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September 22, 2012

Column: Candidates offer voters a choice to be citizens or subjects

Citizens or subjects? That is the question.

Dueling videos of former Gov. Mitt Romney and President Barack Obama suddenly have gripped the fall campaign. In broad strokes, they outline the candidates’ divergent worldviews.

“There are 47 percent who are with him (Obama), who are dependent upon government,” Romney said. Mother Jones magazine released Romney’s off-the-record comments captured by a hidden camera at a Florida fundraiser last May. These Americans “believe that they are victims, who believe that government has a responsibility to care for them, who believe that they are entitled to health care, to food, to housing, to you name it.”

Romney wishes that he had answered more delicately a donor’s question on who would and would not support his candidacy. But Romney did highlight the 76.1 million Americans whose income tax is $0. Many of them also consider Big Government their great provider. Some feel squashed by a flat-tire economy that thumps along at 1.7 percent growth in gross domestic product. Others have become seduced by an ever-expanding state that caters to their every craving.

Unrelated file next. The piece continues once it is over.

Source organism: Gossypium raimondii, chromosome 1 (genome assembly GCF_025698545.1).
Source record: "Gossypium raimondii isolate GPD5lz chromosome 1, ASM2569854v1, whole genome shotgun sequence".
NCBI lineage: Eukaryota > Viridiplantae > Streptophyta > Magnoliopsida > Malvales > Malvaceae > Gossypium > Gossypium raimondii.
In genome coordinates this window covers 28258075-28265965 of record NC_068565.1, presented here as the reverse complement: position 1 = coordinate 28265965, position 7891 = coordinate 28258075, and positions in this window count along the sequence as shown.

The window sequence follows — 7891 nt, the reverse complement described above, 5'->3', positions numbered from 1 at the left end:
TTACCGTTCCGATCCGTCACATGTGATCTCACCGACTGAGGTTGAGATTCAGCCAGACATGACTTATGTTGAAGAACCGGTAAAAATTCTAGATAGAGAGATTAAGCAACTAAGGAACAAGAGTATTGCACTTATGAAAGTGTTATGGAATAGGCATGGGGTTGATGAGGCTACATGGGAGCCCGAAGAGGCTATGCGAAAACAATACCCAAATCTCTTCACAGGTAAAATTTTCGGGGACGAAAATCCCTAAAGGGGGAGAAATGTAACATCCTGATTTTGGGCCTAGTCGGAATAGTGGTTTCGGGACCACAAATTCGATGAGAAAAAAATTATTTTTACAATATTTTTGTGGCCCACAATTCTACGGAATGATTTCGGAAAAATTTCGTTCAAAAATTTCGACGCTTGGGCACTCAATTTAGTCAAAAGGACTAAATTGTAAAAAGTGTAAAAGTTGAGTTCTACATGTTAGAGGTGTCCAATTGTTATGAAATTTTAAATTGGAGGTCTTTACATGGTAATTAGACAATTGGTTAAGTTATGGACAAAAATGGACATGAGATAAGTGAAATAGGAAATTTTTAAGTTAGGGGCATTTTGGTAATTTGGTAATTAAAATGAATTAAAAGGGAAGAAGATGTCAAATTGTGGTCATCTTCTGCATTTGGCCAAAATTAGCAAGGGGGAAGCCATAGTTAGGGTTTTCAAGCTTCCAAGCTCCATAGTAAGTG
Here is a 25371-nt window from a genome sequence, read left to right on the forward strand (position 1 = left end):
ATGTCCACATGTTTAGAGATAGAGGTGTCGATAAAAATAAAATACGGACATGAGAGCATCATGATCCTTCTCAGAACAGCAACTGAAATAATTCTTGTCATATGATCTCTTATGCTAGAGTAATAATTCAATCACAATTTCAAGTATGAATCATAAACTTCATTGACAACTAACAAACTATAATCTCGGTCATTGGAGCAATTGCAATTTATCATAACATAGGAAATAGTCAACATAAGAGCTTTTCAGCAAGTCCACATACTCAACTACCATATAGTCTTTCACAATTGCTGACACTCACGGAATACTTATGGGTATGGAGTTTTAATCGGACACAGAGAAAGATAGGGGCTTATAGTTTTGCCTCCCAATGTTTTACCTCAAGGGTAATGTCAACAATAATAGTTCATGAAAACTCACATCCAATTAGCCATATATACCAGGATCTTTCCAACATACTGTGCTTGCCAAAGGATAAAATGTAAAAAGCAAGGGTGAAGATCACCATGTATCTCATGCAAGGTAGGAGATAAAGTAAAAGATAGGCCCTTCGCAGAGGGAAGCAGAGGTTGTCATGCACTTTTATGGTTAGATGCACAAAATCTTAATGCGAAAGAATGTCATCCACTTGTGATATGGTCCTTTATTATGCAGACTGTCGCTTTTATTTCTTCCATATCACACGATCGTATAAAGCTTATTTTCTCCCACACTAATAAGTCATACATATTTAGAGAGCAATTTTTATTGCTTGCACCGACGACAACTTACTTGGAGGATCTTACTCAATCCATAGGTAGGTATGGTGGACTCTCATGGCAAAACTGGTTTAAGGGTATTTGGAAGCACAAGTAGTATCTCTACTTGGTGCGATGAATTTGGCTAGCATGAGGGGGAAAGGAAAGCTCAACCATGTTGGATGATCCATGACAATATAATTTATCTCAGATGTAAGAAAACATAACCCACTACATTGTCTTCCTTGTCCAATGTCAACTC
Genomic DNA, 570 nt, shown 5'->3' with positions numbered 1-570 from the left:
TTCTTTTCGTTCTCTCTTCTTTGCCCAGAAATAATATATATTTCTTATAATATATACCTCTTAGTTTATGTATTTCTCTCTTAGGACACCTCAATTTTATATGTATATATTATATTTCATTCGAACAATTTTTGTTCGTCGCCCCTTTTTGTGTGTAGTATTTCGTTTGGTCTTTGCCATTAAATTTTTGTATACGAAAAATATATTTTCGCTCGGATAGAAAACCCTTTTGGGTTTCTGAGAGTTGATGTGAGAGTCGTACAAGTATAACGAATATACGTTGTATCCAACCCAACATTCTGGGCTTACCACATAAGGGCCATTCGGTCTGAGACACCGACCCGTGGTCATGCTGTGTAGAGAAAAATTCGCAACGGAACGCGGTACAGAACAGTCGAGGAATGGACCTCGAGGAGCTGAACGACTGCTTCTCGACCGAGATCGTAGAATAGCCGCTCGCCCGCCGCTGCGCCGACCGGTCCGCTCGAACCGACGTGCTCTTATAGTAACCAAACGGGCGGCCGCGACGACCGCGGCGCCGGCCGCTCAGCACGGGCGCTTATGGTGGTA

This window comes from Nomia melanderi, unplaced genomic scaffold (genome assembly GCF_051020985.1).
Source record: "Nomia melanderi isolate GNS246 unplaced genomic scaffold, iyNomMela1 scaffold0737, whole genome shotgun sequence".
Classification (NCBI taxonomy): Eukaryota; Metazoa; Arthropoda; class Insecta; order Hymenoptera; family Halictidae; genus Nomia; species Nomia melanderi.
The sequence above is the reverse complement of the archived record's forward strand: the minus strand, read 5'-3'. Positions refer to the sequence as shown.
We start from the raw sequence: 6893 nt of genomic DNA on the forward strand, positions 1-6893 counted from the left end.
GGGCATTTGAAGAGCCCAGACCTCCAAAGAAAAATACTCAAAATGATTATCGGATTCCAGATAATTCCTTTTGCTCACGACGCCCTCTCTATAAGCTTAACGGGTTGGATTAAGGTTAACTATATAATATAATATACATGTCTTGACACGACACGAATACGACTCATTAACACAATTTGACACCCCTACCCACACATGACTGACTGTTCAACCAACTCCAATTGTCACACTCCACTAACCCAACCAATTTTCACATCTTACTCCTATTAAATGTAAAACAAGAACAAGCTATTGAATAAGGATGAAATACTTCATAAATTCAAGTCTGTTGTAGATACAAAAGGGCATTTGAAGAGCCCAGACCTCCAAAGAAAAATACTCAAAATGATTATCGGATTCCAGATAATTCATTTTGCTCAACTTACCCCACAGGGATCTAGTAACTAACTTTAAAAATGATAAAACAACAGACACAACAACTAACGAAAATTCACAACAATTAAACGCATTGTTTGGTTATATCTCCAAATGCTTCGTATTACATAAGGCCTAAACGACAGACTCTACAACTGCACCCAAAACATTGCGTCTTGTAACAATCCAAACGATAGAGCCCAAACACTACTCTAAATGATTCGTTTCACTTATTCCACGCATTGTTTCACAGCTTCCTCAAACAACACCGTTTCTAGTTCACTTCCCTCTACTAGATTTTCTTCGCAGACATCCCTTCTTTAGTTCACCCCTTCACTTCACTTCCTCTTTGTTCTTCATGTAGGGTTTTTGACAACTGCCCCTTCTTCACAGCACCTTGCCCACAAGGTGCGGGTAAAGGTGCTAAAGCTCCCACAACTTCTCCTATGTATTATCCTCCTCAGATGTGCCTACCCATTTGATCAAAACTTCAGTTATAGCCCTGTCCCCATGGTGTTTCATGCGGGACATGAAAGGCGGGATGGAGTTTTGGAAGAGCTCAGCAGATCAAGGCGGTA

“Economic freedom is the only force that has consistently succeeded in creating sustained prosperity,” Romney wrote in Tuesday’s USA Today. “My course for the American economy will encourage private investment and personal freedom. Instead of creating a web of dependency, I will pursue policies that grow our economy and lift Americans out of poverty.”

Romney envisions an enterprise model that would revitalize a nation of thriving, independent citizens.

Conversely, Obama sees government as the transmission that propels society. It sucks funds from the pocketbooks of the affluent, pumps them through the omniscient state, and injects them into the pockets of all sorts of people.

Obama said as much on Oct. 14, 2008, when he told Joe “the Plumber” Wurzelbacher, “I think when you spread the wealth around, it’s good for everybody.”

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